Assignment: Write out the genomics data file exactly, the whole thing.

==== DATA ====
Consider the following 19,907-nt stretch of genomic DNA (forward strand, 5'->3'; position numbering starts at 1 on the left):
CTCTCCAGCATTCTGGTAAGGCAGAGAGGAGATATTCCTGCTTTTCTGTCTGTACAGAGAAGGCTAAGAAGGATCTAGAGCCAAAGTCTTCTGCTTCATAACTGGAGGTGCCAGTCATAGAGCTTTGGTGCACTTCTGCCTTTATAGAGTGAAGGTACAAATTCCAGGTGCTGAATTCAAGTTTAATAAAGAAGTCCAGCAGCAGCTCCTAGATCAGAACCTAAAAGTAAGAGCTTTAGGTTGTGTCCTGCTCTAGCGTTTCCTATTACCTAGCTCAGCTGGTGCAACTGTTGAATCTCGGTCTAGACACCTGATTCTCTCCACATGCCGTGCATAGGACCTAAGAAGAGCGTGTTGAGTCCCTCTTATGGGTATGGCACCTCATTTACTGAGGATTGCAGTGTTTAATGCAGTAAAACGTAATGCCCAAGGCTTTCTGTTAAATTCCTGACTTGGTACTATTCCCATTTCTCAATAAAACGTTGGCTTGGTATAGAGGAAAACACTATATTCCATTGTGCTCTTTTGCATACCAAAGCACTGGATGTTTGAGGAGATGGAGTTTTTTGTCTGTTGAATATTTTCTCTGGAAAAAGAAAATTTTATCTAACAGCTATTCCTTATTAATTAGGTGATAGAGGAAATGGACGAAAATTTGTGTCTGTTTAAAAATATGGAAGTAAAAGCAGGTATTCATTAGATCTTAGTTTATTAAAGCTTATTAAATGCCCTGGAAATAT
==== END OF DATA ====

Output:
Consider the following 19,907-nt stretch of genomic DNA (forward strand, 5'->3'; position numbering starts at 1 on the left):
CTCTCCAGCATTCTGGTAAGGCAGAGAGGAGATATTCCTGCTTTTCTGTCTGTACAGAGAAGGCTAAGAAGGATCTAGAGCCAAAGTCTTCTGCTTCATAACTGGAGGTGCCAGTCATAGAGCTTTGGTGCACTTCTGCCTTTATAGAGTGAAGGTACAAATTCCAGGTGCTGAATTCAAGTTTAATAAAGAAGTCCAGCAGCAGCTCCTAGATCAGAACCTAAAAGTAAGAGCTTTAGGTTGTGTCCTGCTCTAGCGTTTCCTATTACCTAGCTCAGCTGGTGCAACTGTTGAATCTCGGTCTAGACACCTGATTCTCTCCACATGCCGTGCATAGGACCTAAGAAGAGCGTGTTGAGTCCCTCTTATGGGTATGGCACCTCATTTACTGAGGATTGCAGTGTTTAATGCAGTAAAACGTAATGCCCAAGGCTTTCTGTTAAATTCCTGACTTGGTACTATTCCCATTTCTCAATAAAACGTTGGCTTGGTATAGAGGAAAACACTATATTCCATTGTGCTCTTTTGCATACCAAAGCACTGGATGTTTGAGGAGATGGAGTTTTTTGTCTGTTGAATATTTTCTCTGGAAAAAGAAAATTTTATCTAACAGCTATTCCTTATTAATTAGGTGATAGAGGAAATGGACGAAAATTTGTGTCTGTTTAAAAATATGGAAGTAAAAGCAGGTATTCATTAGATCTTAGTTTATTAAAGCTTATTAAATGCCCTGGAAATAT